I have a confession. It is really hard for me to say, for I am a proud man, and I do not like to admit when I am wrong. And not only does this confession wholly place me in the realm of wrong, but to use a pride analogy like a boss, my honour has been ripped from the status of Ancient Chinese Emperor to common Roman pleb. Here it goes: I didn’t like the first Washed Out album. Shocking, I know. But, in my defence, my 15 year old tastes were more suited to the likes of Metallica’s ‘St. Anger’ and Marilyn Manson’s ‘Antichrist Superstar’. Long live shitty metal amirite? Right? C’mon guys, Slipknot are still a relevant band! Guys?
However, I HAVE GROWN. My musical taste has expanded beyond Theory of a Deadman, A Day to Remember and Three Days Grace. I’m finally within my wits to accept the forthright genius of chillwave, and it’s youthful master Ernest Green aka Washed Out. And just in time for his second, absolutely delicious sophomore album ‘Paracosm’. (For anyone that gives a shit, the song that really got me into Washed Out was ‘New Theory’, off the ‘Life of Leisure’ EP. That song is straight godly)
Onwards, to victory! ‘Paracosm’ is a beautifully naturalistic album, full of the kinds of hidden wonders and green intricacies of the Amazonian rain forest. It contains plenty of fluid motion and washed gulping refreshment in every song that is plastered across it sweet nine tracks. The whole thing is like a strawberry-pineapple crossbred fruit-vibrant, a little unusual, and fucking delicious. ‘Paracosm’ is one of the best albums of recent hearing memory because it’s a psychedelic, chilled electronic mix that hits every point of awesome on the colour wheel of amazing. Blue, green, red, orange, yellow, pink, mothafuckin’ gamboge…everything is chucked in, mixed well and popped out to sound well beyond orgasmic.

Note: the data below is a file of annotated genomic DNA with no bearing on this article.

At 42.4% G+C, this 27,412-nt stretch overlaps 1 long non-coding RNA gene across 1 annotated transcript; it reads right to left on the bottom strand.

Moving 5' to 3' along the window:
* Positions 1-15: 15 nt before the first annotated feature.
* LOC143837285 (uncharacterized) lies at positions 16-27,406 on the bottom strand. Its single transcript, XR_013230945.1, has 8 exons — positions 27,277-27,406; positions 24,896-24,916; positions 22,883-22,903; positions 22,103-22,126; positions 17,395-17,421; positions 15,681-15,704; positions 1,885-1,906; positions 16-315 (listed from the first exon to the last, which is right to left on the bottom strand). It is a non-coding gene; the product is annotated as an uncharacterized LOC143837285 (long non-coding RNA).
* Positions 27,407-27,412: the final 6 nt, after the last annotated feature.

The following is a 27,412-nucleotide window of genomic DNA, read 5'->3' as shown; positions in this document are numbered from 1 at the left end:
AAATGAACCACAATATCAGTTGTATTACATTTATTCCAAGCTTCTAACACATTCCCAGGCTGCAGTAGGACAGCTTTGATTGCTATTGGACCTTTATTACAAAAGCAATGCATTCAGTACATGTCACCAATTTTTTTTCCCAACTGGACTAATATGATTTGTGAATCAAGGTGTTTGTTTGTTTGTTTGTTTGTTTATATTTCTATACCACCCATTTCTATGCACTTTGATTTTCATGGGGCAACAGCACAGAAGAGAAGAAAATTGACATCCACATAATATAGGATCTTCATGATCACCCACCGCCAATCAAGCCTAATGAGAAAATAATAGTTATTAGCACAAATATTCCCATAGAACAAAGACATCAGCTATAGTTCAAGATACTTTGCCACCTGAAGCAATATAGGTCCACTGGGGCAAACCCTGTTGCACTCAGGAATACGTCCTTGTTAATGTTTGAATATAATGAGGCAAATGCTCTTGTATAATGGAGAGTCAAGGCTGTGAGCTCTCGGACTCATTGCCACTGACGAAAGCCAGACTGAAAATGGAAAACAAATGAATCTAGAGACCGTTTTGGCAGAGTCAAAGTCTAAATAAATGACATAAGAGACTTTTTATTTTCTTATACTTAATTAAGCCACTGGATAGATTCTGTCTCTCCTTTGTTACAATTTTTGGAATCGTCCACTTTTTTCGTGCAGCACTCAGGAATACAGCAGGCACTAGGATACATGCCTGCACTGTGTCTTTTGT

Although not the standout on the record, lead single ‘It All Feels Right’ seems like where I should start when explaining the legendary-ness of ‘Paracosm’. After the godly opening of ‘Entrance’, the listener emerges from Disney’s Tiki Room, and immediately starts tip-toing across step-stones to a chocolate fountain. Sound wonderfully weird? It’s about to get weirder. Green’s voice hazes over the track as strings cascade like a goddamn champagne flute, little taps resounding over and over in the listener’s brain cells, forcing you to fall deeper and deeper in love with the sounds of chill wave. ‘It All Feels Right’ is legit the sound of a flower blossoming. But that’s not enough. Washed Out keeps you hooked, easily transitioning to the chilled-party-with-all-your-best-friends vibe of ‘Don’t Give Up’. Fucking glorious man. Washed Out is like the N.W.A of naturalistic post-dubstep dream electro. Juxtaposition, I KNOW, but what’s literature for if not to be broken. It’s what Ice Cube would have wanted.
The good times, classic hits don’t stop there. Groove into the luscious canopy of ‘All I Know’ to hang out with some pot-smoking folk-rave loving 80’s hippies, or dive into the cool lagoon of ‘Paracosm’ to hang out with mermaids and dolphins. Poseidon’s even at the party, playing the harp whilst simultaneously doing coke off a dugong’s phallus. It’s a sight to behold, but can only be accessed through ‘Paracosm’. And I’m not even touching upon the holy ground of ‘Falling Back’, which illustrates lucid dreaming via harmonious synth, pitter-patter percussion and angelic vocalisation. Holy shit, has a song ever made you cry before? Well, ‘Falling Back’ can help you achieve that.
Going through Washed Out’s ‘Paracosm’ for the first time reminds me of the time I first heard The Avalanches, or Beach House, or even Toro Y Moi to a lesser extent. Just those wholesome, realised sounds of musicians knowing exactly what they are doing, exactly how to do it, and seeing their work come to fruition. Heavenly sounds that transport the listener to an emotional and vivid place, now that’s a rare thing to come across in music. It really cannot be overstated how well this album has been made and performed. ‘Paracosm’ has become one of my favourite albums of the year, along with FIDLAR, POND and Kurt Vile. Yep, it’s that good, and I would stake my phone plan to say that it’s not going to dull in vibrancy any time soon. Go and buy it here at Sub Pop.